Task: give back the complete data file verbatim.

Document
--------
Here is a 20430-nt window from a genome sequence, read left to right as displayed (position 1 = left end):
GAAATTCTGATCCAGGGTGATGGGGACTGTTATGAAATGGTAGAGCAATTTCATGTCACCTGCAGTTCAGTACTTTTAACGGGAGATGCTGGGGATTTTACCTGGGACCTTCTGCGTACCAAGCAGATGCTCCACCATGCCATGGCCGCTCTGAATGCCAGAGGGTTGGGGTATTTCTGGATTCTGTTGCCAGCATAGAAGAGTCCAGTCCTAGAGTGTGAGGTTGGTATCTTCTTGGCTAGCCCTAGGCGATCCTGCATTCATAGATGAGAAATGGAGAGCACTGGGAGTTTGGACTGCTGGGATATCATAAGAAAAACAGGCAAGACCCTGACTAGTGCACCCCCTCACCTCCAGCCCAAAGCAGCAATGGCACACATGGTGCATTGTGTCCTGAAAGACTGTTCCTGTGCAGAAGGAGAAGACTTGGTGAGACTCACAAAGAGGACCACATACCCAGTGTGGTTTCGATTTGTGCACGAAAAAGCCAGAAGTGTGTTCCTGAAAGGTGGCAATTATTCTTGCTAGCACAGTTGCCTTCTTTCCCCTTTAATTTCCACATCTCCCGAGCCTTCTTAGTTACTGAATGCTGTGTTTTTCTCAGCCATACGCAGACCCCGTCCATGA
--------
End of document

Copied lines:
Here is a 20430-nt window from a genome sequence, read left to right as displayed (position 1 = left end):
GAAATTCTGATCCAGGGTGATGGGGACTGTTATGAAATGGTAGAGCAATTTCATGTCACCTGCAGTTCAGTACTTTTAACGGGAGATGCTGGGGATTTTACCTGGGACCTTCTGCGTACCAAGCAGATGCTCCACCATGCCATGGCCGCTCTGAATGCCAGAGGGTTGGGGTATTTCTGGATTCTGTTGCCAGCATAGAAGAGTCCAGTCCTAGAGTGTGAGGTTGGTATCTTCTTGGCTAGCCCTAGGCGATCCTGCATTCATAGATGAGAAATGGAGAGCACTGGGAGTTTGGACTGCTGGGATATCATAAGAAAAACAGGCAAGACCCTGACTAGTGCACCCCCTCACCTCCAGCCCAAAGCAGCAATGGCACACATGGTGCATTGTGTCCTGAAAGACTGTTCCTGTGCAGAAGGAGAAGACTTGGTGAGACTCACAAAGAGGACCACATACCCAGTGTGGTTTCGATTTGTGCACGAAAAAGCCAGAAGTGTGTTCCTGAAAGGTGGCAATTATTCTTGCTAGCACAGTTGCCTTCTTTCCCCTTTAATTTCCACATCTCCCGAGCCTTCTTAGTTACTGAATGCTGTGTTTTTCTCAGCCATACGCAGACCCCGTCCATGA